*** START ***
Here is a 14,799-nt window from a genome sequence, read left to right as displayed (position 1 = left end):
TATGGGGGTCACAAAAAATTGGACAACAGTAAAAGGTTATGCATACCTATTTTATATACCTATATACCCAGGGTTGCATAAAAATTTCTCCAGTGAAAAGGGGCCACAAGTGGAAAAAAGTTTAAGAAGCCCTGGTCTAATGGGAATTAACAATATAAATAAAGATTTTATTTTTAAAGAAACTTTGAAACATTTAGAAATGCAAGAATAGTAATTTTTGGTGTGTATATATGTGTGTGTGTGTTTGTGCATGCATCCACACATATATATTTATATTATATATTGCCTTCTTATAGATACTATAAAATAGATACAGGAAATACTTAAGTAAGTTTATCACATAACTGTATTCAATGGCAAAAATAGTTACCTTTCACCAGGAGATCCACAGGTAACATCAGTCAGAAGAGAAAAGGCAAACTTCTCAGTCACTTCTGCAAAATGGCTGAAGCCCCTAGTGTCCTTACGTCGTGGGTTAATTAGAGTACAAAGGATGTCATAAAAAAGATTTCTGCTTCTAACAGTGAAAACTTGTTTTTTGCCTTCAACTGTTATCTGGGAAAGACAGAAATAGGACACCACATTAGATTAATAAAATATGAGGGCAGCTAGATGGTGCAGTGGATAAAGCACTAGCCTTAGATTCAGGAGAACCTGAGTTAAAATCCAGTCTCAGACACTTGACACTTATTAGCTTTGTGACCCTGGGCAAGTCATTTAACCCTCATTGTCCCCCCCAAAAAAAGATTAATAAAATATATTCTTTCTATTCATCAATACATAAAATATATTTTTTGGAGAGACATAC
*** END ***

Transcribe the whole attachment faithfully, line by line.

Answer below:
Here is a 14,799-nt window from a genome sequence, read left to right as displayed (position 1 = left end):
TATGGGGGTCACAAAAAATTGGACAACAGTAAAAGGTTATGCATACCTATTTTATATACCTATATACCCAGGGTTGCATAAAAATTTCTCCAGTGAAAAGGGGCCACAAGTGGAAAAAAGTTTAAGAAGCCCTGGTCTAATGGGAATTAACAATATAAATAAAGATTTTATTTTTAAAGAAACTTTGAAACATTTAGAAATGCAAGAATAGTAATTTTTGGTGTGTATATATGTGTGTGTGTGTTTGTGCATGCATCCACACATATATATTTATATTATATATTGCCTTCTTATAGATACTATAAAATAGATACAGGAAATACTTAAGTAAGTTTATCACATAACTGTATTCAATGGCAAAAATAGTTACCTTTCACCAGGAGATCCACAGGTAACATCAGTCAGAAGAGAAAAGGCAAACTTCTCAGTCACTTCTGCAAAATGGCTGAAGCCCCTAGTGTCCTTACGTCGTGGGTTAATTAGAGTACAAAGGATGTCATAAAAAAGATTTCTGCTTCTAACAGTGAAAACTTGTTTTTTGCCTTCAACTGTTATCTGGGAAAGACAGAAATAGGACACCACATTAGATTAATAAAATATGAGGGCAGCTAGATGGTGCAGTGGATAAAGCACTAGCCTTAGATTCAGGAGAACCTGAGTTAAAATCCAGTCTCAGACACTTGACACTTATTAGCTTTGTGACCCTGGGCAAGTCATTTAACCCTCATTGTCCCCCCCAAAAAAAGATTAATAAAATATATTCTTTCTATTCATCAATACATAAAATATATTTTTTGGAGAGACATAC